Also, at one point reference is made to the burial in space of Andrew Jackson "Slipstick" Libby, co-creator of the Libby–Sheffield para-drive. Libby is the human calculator genius who first appears in the short story "Misfit". Lazarus had promised Libby to return him to his native Ozarks, which comforted Libby as he died. One hundred years later, Lazarus returns to the planet around which Libby's coffin should be in orbit, but cannot find it, despite having so equipped it that he should have. He later uses this as a "time travel calibration" check, and we find out what happened to Libby's coffin in The Number of the Beast.
Additionally, reference is made to Doctor Pinero, the primary character from Heinlein's short story "Life-Line"; during the novel's ending one of the characters tells Lazarus that he (Lazarus) cannot die, which aligns with the fact that Pinero (who could predict the exact time of anyone's death) was supposedly unable to foresee the time of Lazarus's demise.
John Leonard, writing in The New York Times, praised Time Enough for Love as "a great entertainment", declaring that "it doesn't matter [that] all his characters sound and behave exactly the same; it's because the man is a master of beguilement. He pulls so hard of the dugs of sentiment that disbelief is not merely suspended; it is abolished".
- 1973, Ace, hardcover, ISBN 0-7394-1944-7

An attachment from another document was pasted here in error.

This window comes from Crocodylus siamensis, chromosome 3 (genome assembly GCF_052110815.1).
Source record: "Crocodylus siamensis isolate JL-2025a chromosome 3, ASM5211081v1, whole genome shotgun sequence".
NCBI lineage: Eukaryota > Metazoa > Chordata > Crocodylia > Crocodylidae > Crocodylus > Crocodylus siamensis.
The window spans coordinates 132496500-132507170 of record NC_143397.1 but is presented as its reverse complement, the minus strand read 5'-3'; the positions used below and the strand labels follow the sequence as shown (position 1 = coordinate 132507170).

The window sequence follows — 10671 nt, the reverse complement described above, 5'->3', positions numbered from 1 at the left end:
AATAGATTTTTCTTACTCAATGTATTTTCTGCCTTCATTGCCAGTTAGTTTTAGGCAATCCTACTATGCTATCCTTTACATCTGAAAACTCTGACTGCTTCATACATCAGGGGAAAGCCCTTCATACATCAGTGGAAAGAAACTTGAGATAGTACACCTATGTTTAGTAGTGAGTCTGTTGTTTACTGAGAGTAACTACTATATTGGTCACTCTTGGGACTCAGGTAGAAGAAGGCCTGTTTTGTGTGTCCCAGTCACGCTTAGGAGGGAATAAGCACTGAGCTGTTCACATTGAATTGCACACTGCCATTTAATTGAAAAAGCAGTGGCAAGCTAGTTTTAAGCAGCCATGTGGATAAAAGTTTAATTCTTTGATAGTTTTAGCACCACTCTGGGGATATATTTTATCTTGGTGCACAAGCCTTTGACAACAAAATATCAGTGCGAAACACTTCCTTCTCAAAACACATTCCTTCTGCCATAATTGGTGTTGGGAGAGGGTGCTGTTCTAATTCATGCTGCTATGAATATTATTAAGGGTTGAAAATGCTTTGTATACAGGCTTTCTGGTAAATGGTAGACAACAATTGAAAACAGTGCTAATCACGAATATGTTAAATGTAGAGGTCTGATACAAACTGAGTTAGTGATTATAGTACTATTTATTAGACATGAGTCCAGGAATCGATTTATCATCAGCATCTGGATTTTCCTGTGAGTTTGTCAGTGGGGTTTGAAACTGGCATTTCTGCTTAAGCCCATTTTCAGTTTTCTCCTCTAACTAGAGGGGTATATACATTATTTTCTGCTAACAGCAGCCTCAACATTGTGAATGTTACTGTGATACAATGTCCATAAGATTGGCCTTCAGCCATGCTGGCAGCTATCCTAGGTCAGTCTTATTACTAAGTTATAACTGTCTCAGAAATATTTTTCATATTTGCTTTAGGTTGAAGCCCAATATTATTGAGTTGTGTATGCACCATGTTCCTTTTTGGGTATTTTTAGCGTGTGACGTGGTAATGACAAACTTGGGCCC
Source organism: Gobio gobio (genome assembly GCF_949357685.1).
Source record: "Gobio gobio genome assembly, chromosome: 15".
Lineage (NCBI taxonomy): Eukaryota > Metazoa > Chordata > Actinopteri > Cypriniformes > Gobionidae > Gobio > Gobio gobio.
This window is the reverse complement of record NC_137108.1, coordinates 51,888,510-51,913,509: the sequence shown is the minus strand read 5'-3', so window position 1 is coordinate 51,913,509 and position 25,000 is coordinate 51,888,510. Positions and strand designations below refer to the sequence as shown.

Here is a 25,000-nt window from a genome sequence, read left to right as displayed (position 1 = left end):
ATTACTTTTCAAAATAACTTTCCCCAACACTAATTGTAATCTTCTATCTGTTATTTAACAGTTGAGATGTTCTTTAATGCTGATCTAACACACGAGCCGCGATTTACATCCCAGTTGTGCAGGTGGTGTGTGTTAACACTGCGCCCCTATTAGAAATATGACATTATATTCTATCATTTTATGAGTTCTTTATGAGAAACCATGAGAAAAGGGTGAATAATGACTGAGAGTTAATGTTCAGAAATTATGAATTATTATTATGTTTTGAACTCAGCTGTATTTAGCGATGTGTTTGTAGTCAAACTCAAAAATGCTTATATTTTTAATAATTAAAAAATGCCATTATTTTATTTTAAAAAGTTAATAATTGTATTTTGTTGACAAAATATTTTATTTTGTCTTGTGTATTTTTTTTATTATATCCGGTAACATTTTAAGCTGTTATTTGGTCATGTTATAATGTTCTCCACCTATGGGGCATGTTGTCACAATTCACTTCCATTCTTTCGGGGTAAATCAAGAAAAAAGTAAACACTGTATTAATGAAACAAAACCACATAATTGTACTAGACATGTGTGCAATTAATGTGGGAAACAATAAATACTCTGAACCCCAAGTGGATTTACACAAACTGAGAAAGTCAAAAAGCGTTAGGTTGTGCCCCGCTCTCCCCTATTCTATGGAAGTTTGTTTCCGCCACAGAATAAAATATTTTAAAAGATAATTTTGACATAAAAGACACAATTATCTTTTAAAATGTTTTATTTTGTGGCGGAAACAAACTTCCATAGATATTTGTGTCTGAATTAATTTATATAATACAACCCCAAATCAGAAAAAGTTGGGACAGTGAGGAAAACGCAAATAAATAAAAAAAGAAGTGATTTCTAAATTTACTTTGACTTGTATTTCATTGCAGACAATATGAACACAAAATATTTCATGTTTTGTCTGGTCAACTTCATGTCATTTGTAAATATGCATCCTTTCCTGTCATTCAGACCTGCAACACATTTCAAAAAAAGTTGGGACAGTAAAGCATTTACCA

- June 1, 1973, Putnam Pub Group, hardcover, 605 pages, ISBN 0-399-11151-4
- 1974, Berkley Medallion Books, paperback, ISBN 0-425-02493-8
- December 1976, Berkley Publishing Group, paperback, ISBN 0-425-03471-2
- October 1978, Berkley Publishing Group, paperback, ISBN 0-425-04373-8
- March 1980, Berkley Publishing Group, paperback, ISBN 0-425-04684-2
- December 15, 1981, Berkley, paperback, ISBN 0-425-05490-X
- December 1982, Berkley Publishing Group, paperback, ISBN 0-425-06126-4
- November 1983, Berkley Publishing Group, paperback, ISBN 0-425-07050-6
- September 1984, Berkley Publishing Group, paperback, ISBN 0-425-07990-2
- November 1986, Berkley Publishing Group, paperback, ISBN 0-425-10224-6
- November 1994, Ace Books, ISBN 99948-63-95-9
- November 1, 1994, Ace Books, paperback reissue edition, xvii+589 pages, ISBN 0-441-81076-4
- January 1, 2000, Blackstone Audiobooks, cassette audiobook, ISBN 0-7861-1876-8
- January 1, 2000, Blackstone Audiobooks, cassette audiobook, ISBN 0-7861-1894-6
- December 1, 2004, Blackstone Audiobooks, ISBN 0-7861-8961-4
- The blurb of some editions (such as Ace Books ISBN 978-0-441-81076-5) states that Lazarus "became his own ancestor", but that is contradicted by the book, since his mother was already pregnant at the time of their encounter, and in any case, his younger self had already been born.
Heinlein's later novel To Sail Beyond the Sunset, the memoirs of Lazarus' mother, also describes the events, suggesting that Lazarus' account here is at best incomplete.
- "Nebula Nominees List". The Locus Index of SF Awards. 2009-05-15. Archived from the original on 14 September 2015.
- "1974 Award Winners & Nominees". Worlds Without End. Retrieved 2009-07-27.
- Lewis Call (19 October 2012). BDSM in American Science Fiction and Fantasy. Palgrave Macmillan. pp. 20–. ISBN 978-1-137-28347-4.
- Heer, Jeet (2014). "A Famous Science Fiction Writer's Descent Into Libertarian Madness". The New Republic.
- "Books of the Times: Two Tales for the Future", The New York Times, 22 August 1973.
- "Galaxy Bookshelf", Galaxy Science Fiction, November 1973, p. 85.